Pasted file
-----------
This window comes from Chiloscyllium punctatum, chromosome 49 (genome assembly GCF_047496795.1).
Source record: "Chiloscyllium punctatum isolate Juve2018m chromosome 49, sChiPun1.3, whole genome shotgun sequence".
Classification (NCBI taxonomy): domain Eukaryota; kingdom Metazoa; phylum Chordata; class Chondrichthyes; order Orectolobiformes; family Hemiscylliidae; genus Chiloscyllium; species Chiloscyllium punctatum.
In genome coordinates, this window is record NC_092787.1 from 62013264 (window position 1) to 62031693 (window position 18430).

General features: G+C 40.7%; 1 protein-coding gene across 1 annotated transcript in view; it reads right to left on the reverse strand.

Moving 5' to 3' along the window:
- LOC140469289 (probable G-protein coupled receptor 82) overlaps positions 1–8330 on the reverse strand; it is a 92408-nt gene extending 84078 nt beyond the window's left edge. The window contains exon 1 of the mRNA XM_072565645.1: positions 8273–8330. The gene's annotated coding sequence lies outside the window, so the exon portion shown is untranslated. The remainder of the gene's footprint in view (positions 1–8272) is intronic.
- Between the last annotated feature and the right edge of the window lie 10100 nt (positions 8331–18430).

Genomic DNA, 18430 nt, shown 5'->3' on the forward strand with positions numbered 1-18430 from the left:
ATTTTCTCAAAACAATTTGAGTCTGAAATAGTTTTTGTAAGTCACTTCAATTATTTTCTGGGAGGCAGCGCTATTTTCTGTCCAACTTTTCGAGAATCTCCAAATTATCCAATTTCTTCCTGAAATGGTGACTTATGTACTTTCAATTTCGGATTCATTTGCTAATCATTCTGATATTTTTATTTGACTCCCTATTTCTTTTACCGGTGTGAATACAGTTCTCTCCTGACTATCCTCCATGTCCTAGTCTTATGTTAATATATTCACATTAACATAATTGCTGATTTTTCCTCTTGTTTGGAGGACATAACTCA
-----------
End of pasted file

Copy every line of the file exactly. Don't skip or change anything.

This window comes from Chiloscyllium punctatum, chromosome 49 (genome assembly GCF_047496795.1).
Source record: "Chiloscyllium punctatum isolate Juve2018m chromosome 49, sChiPun1.3, whole genome shotgun sequence".
Classification (NCBI taxonomy): domain Eukaryota; kingdom Metazoa; phylum Chordata; class Chondrichthyes; order Orectolobiformes; family Hemiscylliidae; genus Chiloscyllium; species Chiloscyllium punctatum.
In genome coordinates, this window is record NC_092787.1 from 62013264 (window position 1) to 62031693 (window position 18430).

General features: G+C 40.7%; 1 protein-coding gene across 1 annotated transcript in view; it reads right to left on the reverse strand.

Moving 5' to 3' along the window:
- LOC140469289 (probable G-protein coupled receptor 82) overlaps positions 1–8330 on the reverse strand; it is a 92408-nt gene extending 84078 nt beyond the window's left edge. The window contains exon 1 of the mRNA XM_072565645.1: positions 8273–8330. The gene's annotated coding sequence lies outside the window, so the exon portion shown is untranslated. The remainder of the gene's footprint in view (positions 1–8272) is intronic.
- Between the last annotated feature and the right edge of the window lie 10100 nt (positions 8331–18430).

Genomic DNA, 18430 nt, shown 5'->3' on the forward strand with positions numbered 1-18430 from the left:
ATTTTCTCAAAACAATTTGAGTCTGAAATAGTTTTTGTAAGTCACTTCAATTATTTTCTGGGAGGCAGCGCTATTTTCTGTCCAACTTTTCGAGAATCTCCAAATTATCCAATTTCTTCCTGAAATGGTGACTTATGTACTTTCAATTTCGGATTCATTTGCTAATCATTCTGATATTTTTATTTGACTCCCTATTTCTTTTACCGGTGTGAATACAGTTCTCTCCTGACTATCCTCCATGTCCTAGTCTTATGTTAATATATTCACATTAACATAATTGCTGATTTTTCCTCTTGTTTGGAGGACATAACTCA